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Space Communications Patents

Satellite Abandoned Due To Orbital Patent 366

Posted by Soulskill
from the patently-ridiculous dept.
EreIamJH brings news about a commercial geostationary satellite that was launched last month. Due to a launch failure, the satellite did not reach the orbit required to perform its function. The satellite's owner, SES Americom, looked for a way to salvage the satellite, but ran into an unexpected hurdle; a Boeing patent on the lunar flyby process that would be used to correct the satellite's orbit. If another company doesn't purchase the satellite, it is likely to become another piece of space junk. The European Space Agency has posted a gallery of the maps they have put together for man-made debris in orbit around the earth.
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Satellite Abandoned Due To Orbital Patent

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  • by seifried (12921) on Friday April 11, 2008 @05:20AM (#23034028) Homepage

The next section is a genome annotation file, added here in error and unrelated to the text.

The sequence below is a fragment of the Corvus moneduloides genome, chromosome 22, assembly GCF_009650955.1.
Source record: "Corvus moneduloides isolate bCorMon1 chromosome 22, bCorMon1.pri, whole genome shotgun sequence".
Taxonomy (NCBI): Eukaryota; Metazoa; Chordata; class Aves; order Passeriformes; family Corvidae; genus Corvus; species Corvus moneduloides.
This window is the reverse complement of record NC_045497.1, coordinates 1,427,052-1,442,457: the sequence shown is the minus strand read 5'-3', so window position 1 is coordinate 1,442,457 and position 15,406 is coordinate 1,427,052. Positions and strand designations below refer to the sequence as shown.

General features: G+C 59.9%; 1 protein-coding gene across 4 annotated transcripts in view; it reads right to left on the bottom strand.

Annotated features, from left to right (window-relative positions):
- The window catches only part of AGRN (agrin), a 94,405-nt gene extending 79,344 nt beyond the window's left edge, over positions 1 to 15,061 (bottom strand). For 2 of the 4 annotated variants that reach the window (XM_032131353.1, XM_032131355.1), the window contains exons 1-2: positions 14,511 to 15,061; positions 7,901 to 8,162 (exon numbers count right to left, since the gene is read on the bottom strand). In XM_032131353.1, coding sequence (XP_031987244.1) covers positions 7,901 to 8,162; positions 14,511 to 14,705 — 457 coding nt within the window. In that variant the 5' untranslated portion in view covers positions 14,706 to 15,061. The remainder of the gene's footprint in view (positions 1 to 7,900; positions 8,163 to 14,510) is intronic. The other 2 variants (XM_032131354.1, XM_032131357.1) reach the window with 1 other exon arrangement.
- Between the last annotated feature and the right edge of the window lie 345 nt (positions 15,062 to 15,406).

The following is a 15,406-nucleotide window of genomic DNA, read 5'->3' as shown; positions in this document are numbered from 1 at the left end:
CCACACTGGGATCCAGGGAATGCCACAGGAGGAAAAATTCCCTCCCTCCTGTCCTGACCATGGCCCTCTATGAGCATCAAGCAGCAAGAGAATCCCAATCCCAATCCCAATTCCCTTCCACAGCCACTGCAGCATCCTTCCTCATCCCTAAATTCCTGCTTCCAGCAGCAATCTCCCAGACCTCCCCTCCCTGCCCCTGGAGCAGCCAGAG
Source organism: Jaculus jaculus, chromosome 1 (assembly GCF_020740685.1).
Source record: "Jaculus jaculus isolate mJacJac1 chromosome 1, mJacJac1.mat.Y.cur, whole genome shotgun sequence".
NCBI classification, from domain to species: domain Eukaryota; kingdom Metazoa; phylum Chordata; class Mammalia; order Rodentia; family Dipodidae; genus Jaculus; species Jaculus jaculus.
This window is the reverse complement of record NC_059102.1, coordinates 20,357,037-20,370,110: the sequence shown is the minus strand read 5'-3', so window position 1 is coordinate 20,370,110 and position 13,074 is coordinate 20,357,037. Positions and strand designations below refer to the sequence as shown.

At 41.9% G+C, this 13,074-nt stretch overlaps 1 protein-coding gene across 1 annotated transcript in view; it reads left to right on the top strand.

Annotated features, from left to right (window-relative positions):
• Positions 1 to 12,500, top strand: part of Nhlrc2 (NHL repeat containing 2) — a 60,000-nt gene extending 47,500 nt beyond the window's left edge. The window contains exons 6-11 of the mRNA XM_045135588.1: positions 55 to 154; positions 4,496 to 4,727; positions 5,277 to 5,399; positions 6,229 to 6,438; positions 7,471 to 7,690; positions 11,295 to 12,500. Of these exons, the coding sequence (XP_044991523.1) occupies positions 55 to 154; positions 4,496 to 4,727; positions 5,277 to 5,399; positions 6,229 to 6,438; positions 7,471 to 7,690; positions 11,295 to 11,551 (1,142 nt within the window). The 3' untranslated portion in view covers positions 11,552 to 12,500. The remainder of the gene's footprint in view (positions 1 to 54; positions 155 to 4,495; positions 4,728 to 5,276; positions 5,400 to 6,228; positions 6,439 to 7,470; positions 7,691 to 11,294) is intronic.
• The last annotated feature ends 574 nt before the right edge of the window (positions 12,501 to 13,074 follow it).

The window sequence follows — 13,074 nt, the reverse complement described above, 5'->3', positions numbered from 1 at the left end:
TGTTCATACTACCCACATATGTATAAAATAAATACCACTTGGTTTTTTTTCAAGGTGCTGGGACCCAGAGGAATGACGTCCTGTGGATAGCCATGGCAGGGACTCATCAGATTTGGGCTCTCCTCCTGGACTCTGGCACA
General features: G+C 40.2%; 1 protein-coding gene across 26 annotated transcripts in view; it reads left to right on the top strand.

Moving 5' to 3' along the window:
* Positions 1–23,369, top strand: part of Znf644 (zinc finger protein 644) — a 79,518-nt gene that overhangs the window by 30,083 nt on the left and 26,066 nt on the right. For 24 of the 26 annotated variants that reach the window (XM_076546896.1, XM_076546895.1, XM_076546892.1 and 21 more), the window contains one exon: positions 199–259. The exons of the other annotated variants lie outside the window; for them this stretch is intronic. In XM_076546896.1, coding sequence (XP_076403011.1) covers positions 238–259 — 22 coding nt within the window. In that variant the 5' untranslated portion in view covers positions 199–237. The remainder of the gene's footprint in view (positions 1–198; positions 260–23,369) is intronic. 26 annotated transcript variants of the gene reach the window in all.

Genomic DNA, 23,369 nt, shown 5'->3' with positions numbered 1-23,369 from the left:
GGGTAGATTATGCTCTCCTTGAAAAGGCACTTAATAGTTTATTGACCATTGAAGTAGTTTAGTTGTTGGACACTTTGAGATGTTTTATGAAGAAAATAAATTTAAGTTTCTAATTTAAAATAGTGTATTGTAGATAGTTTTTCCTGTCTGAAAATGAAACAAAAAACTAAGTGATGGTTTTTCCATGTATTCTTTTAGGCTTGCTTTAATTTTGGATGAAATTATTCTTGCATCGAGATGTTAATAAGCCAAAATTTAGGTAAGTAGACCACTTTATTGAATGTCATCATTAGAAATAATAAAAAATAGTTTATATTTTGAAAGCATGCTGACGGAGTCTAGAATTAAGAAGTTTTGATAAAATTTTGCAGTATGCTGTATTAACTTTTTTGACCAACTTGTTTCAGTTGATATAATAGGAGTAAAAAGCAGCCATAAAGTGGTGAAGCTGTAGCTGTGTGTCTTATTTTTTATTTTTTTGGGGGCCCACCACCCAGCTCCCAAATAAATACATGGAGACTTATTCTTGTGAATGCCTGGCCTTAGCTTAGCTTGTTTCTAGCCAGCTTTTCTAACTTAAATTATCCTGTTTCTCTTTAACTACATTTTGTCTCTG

What a ridiculous waste of time, money and energy. This is sickening.
  • by ulash (1266140) on Friday April 11, 2008 @05:22AM (#23034032)
    ...when common sense does not prevail. The company and Boeing need to come to an agreement of sorts in order to avert the turning of the satellite into space debris. We already have enough stuff out there. The fact that there is no explicit "cost" to the company, of leaving something up there is the main reason for the seeming unwillingness for taking action.
  • Abandon patents (Score:4, Insightful)

    by Anonymous Coward on Friday April 11, 2008 @05:28AM (#23034054)
    Can't we just abandon the whole patent system?
  • Teh rael story (Score:1, Insightful)

    by BadAnalogyGuy (945258) <BadAnalogyGuy@gmail.com> on Friday April 11, 2008 @05:32AM (#23034068)
    I know we all want to jump on the patent holder here, but here are the two salient parts of the article.

    Primarily this is because SES is currently suing Boeing for an unrelated New Skies matter in the order of $50 million dollars - and Boeing told SES that the patent was only available if SES Americom dropped the lawsuit.